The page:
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Wheel Encoder Driver

Modified 2020-03-04 by Timothy Scott

The following files are important for the encoder driver:

  • packages/sensor_suite/src/ This is the ROS node.
  • packages/sensor_suite/config/encoder_node/default.yaml: Default parameters for ROS node


Modified 2020-03-04 by Timothy Scott

The encoder node uses the pigpio library to read the encoder. This requires that the pigpio daemon be started. In the container’s script, this is taken care of. However, if you want to use this driver in a different context, make sure to start the pigpio daemon using the command pigpiod.

The driver sets up an interrupt handler which is triggered on either a falling or rising edge on the encoder GPIO line. This interrupt handler simply keeps a count of the total number of edges since boot. Then, another thread checks this count at regular intervals, calculates the average speed since the last check, and publishes the result to the ROS topic /duckiebot name/encoder_node/encoder_velocity.

An alternative would be to publish the ROS topic once for each tick of the encoder. However, the first method was chosen for the following reasons:

  • It guarantees that the ROS topic is published at a constant speed
  • If the wheel is not moving, the ROS topic is still published, indicating 0 speed

The prototype encoder used for testing has only 10 counts / revolution, which limits the resolution of this node. At a polling frequency of 5Hz, and at maximum wheel speed, there are 30 encoder counts per second, or 6 per polling period. Thus, at any motor speed between 0 and 100%, there are only 7 possible speeds that can be reported by the encoder node. In testing, this proved to be sufficient, but only barely: Increasing the polling frequency from 5 Hz to 10 Hz made the data too noisy to be useful.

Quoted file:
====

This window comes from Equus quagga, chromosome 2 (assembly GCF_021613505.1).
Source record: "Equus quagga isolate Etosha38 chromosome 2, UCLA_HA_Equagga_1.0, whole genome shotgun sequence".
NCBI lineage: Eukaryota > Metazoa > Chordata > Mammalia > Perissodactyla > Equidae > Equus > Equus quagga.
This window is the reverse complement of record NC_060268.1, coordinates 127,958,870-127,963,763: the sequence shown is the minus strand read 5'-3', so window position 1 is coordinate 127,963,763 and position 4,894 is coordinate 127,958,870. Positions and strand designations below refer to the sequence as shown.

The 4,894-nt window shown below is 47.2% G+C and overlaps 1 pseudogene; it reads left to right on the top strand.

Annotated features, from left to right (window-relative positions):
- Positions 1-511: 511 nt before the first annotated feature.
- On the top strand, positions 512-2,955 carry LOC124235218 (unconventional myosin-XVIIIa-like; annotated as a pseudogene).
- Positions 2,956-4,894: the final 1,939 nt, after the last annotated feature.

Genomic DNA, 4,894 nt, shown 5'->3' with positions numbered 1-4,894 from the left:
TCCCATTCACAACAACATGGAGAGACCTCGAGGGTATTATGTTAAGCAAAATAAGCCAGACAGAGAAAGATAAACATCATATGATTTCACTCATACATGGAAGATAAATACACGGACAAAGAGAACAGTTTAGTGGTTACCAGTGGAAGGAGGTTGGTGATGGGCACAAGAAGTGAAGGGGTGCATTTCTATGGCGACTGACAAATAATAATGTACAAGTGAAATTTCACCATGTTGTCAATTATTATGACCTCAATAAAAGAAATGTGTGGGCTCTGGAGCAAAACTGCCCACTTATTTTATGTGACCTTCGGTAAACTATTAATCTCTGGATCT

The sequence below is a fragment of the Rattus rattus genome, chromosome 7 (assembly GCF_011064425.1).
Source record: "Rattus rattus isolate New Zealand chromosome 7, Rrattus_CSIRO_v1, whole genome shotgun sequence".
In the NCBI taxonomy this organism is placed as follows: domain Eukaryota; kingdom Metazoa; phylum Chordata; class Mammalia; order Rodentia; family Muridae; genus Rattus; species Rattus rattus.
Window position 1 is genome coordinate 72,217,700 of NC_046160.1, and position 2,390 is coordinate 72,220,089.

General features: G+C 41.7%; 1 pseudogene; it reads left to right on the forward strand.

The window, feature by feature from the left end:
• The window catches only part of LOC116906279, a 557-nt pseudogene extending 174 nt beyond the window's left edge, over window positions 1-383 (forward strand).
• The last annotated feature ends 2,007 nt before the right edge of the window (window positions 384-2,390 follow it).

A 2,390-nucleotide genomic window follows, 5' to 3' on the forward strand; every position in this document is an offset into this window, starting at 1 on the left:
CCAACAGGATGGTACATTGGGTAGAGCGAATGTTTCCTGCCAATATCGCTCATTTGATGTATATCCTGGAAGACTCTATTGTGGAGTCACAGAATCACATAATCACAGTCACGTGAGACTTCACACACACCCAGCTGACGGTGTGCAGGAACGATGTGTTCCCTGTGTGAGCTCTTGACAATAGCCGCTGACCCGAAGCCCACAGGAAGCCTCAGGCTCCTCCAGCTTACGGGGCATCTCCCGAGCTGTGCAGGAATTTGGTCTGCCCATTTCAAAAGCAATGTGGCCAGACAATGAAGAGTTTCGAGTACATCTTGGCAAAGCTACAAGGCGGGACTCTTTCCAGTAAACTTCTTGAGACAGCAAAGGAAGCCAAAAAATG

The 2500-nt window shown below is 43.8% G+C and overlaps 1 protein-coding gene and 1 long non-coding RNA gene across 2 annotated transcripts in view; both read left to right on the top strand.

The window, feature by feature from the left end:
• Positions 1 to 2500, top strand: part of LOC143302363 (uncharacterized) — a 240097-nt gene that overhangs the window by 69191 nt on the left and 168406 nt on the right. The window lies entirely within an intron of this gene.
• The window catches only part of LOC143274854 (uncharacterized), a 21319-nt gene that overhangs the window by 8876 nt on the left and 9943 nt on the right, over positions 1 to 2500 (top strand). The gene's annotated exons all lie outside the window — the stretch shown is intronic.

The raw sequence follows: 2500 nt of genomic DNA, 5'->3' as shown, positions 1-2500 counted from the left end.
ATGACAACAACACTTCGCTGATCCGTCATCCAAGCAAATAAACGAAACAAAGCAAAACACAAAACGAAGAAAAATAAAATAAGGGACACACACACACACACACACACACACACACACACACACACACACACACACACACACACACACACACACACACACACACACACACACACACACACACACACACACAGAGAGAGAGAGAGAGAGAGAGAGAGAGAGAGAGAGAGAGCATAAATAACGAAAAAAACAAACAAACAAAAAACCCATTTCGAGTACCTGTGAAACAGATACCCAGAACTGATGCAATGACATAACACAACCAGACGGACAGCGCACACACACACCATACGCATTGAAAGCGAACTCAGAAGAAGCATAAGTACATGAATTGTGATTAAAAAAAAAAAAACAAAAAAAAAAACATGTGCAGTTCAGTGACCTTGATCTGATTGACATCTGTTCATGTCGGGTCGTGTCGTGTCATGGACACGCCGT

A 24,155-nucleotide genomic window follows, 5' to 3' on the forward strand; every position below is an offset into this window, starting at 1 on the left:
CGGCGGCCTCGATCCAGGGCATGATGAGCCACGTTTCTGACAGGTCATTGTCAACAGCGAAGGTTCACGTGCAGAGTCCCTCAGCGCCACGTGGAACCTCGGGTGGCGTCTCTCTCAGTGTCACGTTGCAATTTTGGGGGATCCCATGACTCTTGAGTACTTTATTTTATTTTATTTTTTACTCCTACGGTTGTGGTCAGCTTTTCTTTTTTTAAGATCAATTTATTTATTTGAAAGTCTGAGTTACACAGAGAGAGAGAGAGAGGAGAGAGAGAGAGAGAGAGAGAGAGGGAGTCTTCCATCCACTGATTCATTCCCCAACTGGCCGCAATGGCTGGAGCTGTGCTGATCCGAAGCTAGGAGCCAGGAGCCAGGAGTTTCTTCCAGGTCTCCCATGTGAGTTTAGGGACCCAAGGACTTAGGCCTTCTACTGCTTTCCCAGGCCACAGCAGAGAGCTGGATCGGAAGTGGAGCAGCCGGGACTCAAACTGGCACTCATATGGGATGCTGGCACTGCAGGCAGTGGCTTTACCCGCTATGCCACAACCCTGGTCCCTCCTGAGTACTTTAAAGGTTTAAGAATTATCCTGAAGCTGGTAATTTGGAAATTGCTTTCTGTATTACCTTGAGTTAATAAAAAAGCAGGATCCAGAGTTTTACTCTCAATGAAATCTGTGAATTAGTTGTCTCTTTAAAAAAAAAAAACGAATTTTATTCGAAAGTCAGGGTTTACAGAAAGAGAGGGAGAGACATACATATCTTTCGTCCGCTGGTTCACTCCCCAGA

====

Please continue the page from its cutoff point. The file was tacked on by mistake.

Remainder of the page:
Because there is only 1 GPIO line for the encoder, it cannot detect direction of rotation. Any node that uses this data should also use the relevant car_cmd topic to determine which direction the wheels are expected to be turning.


Modified 2020-03-04 by Timothy Scott

  • polling_hz: This is the frequency at which to read the current global encoder count, calculate the velocity, and publish the ROS topic. For the prototype encoder with 10 counts / revolution, 5 Hz is recommended as the maximum. A lower value will make the encoder node average the speed over a longer period, meaning less noise and higher resolution, but slower response to changes in speed.
  • pin_encoder: The GPIO pin of the Raspberry Pi to which the encoder is connected. On the Duckietown HUT v3.0, this is pin 19.
  • radius: Radius of the wheel. This is used to convert rotational velocity to linear velocity of the Duckiebot.
  • holes_per_round: Number of encoder counts per revolution. An encoder with more of these will provide higher resolution speed measurements, as described above.


Modified 2020-03-04 by Timothy Scott

The encoder node does not have a calibration procedure like the other sensor nodes. Instead, it should be calibrated by measuring the diameter of the wheel of the Duckiebot and counting the number of encoder counts per revolution, and providing those values in their respective parameters, described above.